Indiana’s waiver also differs from others approved to date in that it makes coverage effective on the date of the first premium payment (or at the expiration of a 60 day payment period for those at or below the federal poverty level), rather than on the date of application.  The waiver also includes § 1916(f) authority to test graduated co-payments for non-emergency use of the emergency room (ER) up to $25, which is over three times the amount in federal law.

Key elements of Indiana’s waiver include:

  • Establishing premiums through monthly contributions to a Personal Wellness and Responsibility (POWER) health savings account for most newly eligible adults with income from 0-138% FPL, with services delivered through capitated managed care organizations (MCOs). Premiums are a condition of eligibility for non-medically frail beneficiaries from 101-138% FPL and are limited to 2% of income ($27/month for those at 138% FPL); premiums for those with income below 5% FPL ($49 or less per month for an individual in 2015) are $1.00 per month;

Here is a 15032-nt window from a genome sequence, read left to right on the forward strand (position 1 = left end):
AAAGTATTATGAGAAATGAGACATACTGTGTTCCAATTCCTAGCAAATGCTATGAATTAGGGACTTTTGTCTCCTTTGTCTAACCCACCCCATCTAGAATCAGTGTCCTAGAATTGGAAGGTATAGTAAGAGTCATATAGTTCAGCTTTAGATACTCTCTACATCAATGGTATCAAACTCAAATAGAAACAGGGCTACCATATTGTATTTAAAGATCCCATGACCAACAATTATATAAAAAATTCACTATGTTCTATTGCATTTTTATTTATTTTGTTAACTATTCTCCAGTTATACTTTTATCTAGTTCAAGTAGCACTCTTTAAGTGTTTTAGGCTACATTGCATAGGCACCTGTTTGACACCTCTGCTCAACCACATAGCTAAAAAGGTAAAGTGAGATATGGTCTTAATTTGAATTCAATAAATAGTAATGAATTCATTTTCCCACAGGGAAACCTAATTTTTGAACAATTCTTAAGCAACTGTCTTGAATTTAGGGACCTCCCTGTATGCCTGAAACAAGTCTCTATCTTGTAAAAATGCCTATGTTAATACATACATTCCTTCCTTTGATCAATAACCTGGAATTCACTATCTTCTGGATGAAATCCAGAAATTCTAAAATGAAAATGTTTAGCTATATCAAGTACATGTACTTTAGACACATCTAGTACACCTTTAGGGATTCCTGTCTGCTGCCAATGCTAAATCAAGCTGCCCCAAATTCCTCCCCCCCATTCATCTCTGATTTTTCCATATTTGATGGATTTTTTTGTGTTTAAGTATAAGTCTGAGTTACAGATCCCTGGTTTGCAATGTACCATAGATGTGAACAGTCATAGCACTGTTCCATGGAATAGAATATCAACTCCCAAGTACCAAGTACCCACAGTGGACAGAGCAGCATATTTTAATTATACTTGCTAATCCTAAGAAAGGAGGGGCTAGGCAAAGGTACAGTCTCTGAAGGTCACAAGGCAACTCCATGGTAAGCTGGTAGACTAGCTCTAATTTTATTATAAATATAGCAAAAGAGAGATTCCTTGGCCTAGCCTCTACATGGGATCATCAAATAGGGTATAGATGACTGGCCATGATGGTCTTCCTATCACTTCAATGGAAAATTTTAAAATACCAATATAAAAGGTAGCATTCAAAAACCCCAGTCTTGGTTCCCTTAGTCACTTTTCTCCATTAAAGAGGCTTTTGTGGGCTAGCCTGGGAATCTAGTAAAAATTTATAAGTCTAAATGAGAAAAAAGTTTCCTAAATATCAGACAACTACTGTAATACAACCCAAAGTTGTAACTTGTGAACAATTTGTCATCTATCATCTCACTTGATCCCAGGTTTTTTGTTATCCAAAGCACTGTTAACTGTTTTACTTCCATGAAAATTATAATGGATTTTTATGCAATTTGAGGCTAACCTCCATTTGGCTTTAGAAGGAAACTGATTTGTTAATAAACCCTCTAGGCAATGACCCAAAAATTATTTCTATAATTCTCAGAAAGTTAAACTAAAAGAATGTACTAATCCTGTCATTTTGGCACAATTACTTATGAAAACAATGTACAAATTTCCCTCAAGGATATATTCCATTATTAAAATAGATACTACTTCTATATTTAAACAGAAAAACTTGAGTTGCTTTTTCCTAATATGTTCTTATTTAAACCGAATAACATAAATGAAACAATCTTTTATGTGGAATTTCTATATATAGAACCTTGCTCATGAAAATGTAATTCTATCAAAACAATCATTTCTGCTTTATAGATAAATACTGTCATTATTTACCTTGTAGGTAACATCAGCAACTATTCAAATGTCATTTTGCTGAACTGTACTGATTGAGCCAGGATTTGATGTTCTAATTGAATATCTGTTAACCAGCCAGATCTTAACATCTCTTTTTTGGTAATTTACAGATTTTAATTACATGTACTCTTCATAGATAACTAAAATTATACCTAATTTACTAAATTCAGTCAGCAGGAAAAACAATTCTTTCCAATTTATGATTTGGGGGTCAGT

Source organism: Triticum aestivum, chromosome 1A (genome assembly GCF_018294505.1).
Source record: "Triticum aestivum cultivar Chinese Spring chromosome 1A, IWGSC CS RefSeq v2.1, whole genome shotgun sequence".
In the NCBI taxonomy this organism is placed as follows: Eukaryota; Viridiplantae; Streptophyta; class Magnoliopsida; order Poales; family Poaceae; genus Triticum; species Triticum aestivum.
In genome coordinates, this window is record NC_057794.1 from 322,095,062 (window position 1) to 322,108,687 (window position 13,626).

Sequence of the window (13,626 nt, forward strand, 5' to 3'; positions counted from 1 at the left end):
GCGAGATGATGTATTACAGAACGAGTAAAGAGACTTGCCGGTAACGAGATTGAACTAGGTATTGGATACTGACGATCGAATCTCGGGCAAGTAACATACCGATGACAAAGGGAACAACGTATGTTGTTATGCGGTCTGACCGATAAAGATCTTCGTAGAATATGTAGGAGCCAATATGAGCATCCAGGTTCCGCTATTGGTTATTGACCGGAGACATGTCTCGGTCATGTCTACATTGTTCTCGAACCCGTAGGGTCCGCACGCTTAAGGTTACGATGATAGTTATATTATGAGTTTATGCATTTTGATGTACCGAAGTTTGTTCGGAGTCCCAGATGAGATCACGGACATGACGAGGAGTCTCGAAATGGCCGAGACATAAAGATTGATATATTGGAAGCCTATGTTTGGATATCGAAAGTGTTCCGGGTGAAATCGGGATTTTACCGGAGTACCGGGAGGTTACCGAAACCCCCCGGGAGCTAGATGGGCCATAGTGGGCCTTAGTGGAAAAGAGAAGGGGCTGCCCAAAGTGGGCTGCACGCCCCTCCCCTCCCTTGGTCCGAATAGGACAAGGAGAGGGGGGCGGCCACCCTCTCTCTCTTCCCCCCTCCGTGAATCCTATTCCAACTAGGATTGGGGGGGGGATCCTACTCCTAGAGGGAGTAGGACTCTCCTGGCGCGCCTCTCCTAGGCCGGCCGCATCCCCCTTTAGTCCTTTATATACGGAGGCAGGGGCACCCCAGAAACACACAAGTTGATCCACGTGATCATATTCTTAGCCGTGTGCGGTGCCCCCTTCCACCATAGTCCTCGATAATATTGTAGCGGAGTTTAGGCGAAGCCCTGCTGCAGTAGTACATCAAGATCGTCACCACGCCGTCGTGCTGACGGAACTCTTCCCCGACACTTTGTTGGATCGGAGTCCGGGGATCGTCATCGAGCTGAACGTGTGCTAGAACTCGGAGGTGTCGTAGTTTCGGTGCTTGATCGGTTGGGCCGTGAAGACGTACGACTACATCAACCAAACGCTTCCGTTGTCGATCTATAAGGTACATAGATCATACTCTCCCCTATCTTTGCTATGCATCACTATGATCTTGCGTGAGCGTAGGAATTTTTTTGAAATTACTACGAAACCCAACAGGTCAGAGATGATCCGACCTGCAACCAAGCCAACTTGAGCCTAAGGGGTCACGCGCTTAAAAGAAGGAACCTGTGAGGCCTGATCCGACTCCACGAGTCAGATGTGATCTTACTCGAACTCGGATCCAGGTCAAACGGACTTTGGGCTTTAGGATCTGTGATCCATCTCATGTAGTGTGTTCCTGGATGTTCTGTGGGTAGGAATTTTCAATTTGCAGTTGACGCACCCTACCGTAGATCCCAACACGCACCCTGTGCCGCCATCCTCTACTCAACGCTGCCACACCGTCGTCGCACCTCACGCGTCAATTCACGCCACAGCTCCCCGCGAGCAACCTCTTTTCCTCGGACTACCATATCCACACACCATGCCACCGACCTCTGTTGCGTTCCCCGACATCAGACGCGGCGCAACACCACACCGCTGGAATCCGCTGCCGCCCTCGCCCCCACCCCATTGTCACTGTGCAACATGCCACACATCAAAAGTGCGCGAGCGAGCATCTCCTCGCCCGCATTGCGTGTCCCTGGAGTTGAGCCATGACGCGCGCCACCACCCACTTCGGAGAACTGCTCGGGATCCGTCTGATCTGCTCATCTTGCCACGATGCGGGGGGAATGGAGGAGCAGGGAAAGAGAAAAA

• Beneficiaries who pay premiums will be eligible for HIP Plus, which includes expanded benefits and co-payments only for non-emergency use of the ER. Coverage in HIP Plus begins the first day of the month in which a beneficiary pays a premium, instead of the date of Medicaid application;
    • Most beneficiaries with income from 101-138% FPL who fail to pay premiums within a 60 day grace period will be disenrolled from coverage and barred from re-enrolling for 6 months;
    • Beneficiaries with income at or below 100% FPL who fail to pay premiums will receive HIP Basic, with fewer benefits (such as no coverage for adult dental and vision) and required co-payments in state plan amounts;
    • Non-expansion parent/caretaker relatives and those receiving Transitional Medical Assistance have the option of paying premiums in lieu of co-payments for services. These beneficiaries receive the Medicaid state plan benefit package;
  • Waiving non-emergency medical transportation (NEMT) for most newly eligible adults for one year, to be extended based on the results of an evaluation assessing the impact on access to care;
  • Establishing a two year demonstration under §1916(f) with a control group to evaluate whether graduated co-payments (first instance $8, subsequent $25) discourage non-emergency use of the ER by non-expansion parent/caretakers and newly eligible adults; and
  • Offering optional Medicaid premium assistance for newly eligible adults with employer-sponsored insurance.